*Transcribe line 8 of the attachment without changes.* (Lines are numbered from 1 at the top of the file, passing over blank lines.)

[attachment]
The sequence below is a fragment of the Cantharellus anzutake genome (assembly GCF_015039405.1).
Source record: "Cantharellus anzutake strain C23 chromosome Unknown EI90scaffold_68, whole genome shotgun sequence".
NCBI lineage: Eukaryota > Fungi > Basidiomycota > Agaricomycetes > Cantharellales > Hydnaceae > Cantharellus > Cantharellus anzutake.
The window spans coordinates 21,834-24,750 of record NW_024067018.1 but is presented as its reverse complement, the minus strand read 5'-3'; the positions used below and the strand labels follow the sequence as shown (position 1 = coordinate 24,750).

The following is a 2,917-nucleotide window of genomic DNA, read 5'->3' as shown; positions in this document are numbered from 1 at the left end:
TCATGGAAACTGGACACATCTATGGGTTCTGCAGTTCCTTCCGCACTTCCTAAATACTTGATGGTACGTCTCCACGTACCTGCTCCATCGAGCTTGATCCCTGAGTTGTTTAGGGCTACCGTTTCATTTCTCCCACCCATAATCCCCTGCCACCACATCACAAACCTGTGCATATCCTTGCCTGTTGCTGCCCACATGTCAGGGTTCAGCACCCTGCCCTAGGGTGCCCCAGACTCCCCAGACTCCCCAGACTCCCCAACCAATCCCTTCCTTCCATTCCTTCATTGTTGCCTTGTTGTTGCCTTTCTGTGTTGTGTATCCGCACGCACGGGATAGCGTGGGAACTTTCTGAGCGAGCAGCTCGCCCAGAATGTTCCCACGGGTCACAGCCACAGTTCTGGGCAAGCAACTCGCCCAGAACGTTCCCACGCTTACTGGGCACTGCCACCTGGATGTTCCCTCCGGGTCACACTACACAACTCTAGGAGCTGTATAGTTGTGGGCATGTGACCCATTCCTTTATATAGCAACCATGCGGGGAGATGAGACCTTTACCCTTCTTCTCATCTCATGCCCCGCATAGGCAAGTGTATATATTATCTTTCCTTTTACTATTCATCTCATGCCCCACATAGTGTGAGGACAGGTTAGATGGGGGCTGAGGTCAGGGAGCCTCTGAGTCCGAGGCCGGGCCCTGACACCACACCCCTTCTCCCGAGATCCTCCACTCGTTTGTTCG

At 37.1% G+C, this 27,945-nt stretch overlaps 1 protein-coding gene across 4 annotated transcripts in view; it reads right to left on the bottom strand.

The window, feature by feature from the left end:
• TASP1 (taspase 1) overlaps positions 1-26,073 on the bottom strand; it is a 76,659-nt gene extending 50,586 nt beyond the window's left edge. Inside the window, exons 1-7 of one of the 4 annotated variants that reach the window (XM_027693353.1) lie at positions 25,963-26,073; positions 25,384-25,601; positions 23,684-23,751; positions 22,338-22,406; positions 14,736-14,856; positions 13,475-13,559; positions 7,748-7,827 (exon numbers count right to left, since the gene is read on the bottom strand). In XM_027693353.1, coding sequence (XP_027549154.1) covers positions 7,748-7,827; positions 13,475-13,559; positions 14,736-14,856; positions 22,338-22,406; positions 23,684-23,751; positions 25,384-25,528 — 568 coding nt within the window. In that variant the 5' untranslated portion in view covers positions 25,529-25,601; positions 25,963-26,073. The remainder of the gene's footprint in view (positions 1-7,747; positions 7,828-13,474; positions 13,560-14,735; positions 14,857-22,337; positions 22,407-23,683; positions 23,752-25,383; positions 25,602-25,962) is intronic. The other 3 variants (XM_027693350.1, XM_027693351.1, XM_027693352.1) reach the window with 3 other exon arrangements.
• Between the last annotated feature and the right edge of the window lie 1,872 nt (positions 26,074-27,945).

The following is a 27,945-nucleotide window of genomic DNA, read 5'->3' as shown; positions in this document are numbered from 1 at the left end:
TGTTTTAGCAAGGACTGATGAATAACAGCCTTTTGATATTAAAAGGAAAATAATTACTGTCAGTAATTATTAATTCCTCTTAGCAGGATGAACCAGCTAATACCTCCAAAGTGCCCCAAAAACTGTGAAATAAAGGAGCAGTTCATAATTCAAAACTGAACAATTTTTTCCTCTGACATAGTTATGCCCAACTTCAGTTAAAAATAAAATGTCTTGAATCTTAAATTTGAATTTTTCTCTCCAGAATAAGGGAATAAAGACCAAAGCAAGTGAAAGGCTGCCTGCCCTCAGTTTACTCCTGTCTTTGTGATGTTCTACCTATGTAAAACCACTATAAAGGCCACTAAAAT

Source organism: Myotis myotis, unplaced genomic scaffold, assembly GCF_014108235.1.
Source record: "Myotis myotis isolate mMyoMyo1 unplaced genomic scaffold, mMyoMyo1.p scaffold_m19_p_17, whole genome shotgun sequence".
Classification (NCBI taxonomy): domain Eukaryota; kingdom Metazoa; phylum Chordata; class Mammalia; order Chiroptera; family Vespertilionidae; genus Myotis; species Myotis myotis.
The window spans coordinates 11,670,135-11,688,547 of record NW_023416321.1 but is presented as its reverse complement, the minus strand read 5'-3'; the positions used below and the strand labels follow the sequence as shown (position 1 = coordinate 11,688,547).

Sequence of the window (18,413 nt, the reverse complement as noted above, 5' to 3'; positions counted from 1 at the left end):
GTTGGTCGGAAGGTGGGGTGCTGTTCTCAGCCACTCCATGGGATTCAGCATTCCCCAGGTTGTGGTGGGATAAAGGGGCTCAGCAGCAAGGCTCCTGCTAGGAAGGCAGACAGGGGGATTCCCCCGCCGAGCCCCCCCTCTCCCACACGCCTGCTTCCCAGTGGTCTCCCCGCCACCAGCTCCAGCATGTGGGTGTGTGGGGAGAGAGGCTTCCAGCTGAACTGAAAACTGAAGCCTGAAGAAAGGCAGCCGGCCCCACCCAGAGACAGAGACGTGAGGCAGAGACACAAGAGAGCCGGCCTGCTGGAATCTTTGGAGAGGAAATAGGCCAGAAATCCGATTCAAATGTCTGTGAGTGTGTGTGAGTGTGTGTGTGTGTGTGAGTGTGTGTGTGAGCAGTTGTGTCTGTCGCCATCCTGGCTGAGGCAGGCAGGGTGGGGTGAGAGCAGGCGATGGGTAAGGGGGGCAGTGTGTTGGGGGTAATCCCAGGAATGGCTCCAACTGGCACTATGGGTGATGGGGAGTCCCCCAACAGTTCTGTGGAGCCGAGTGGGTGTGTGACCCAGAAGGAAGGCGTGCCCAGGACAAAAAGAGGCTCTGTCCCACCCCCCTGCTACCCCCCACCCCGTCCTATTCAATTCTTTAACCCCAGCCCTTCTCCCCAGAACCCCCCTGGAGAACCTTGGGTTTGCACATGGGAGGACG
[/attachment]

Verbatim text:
The window, feature by feature from the left end: